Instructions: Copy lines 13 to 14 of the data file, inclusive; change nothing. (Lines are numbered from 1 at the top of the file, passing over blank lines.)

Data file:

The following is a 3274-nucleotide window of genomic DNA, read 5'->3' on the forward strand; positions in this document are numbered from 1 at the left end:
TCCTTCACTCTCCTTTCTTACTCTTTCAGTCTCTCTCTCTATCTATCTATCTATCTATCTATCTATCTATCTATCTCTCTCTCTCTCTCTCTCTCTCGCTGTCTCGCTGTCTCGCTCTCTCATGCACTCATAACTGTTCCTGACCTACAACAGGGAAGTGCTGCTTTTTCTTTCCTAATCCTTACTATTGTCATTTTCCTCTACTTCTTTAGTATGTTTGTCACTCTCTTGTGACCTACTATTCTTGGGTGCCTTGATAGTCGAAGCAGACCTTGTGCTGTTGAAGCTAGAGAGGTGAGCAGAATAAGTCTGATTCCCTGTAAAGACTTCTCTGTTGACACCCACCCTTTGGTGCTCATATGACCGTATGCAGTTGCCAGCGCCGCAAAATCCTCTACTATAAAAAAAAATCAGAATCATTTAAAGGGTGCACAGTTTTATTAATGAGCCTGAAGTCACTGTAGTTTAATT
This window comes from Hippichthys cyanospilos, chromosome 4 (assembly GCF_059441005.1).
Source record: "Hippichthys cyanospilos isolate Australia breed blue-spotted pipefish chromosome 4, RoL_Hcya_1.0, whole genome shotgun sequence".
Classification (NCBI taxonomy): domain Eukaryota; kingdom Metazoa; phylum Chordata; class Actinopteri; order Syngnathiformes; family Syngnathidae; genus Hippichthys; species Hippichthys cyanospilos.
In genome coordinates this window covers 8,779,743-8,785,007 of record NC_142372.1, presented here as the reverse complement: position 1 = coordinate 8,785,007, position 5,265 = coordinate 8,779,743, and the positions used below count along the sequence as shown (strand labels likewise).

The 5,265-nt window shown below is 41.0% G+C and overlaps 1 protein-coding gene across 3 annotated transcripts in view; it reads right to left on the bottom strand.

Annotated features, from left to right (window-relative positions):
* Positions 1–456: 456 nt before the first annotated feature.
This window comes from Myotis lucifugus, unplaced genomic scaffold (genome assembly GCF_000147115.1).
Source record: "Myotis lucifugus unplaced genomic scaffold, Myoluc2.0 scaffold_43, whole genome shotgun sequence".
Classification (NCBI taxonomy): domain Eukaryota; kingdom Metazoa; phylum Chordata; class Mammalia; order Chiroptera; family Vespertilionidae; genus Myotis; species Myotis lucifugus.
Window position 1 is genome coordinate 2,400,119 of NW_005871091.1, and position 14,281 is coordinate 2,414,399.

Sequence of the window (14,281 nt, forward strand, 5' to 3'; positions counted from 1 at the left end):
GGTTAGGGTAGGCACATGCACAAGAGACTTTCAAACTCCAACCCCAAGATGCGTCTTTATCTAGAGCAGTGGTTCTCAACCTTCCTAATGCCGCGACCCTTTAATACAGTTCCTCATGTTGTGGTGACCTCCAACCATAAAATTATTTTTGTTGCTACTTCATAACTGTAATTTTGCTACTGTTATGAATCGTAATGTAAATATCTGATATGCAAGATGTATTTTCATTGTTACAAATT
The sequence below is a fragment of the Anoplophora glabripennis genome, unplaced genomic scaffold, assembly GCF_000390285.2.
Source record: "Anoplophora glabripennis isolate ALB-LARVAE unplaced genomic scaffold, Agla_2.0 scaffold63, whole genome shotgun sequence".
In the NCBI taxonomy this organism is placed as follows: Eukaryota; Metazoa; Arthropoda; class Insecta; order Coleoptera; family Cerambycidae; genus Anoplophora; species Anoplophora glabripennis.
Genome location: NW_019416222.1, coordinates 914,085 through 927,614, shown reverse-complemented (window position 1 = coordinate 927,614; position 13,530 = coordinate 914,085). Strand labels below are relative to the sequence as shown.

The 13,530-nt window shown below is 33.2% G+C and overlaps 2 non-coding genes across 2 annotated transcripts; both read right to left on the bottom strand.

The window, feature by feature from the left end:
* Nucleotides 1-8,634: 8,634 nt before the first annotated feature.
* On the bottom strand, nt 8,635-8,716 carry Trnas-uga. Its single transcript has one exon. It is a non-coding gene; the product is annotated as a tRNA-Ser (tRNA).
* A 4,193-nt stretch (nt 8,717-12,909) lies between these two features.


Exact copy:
Window position 1 is genome coordinate 2,400,119 of NW_005871091.1, and position 14,281 is coordinate 2,414,399.

Sequence of the window (14,281 nt, forward strand, 5' to 3'; positions counted from 1 at the left end):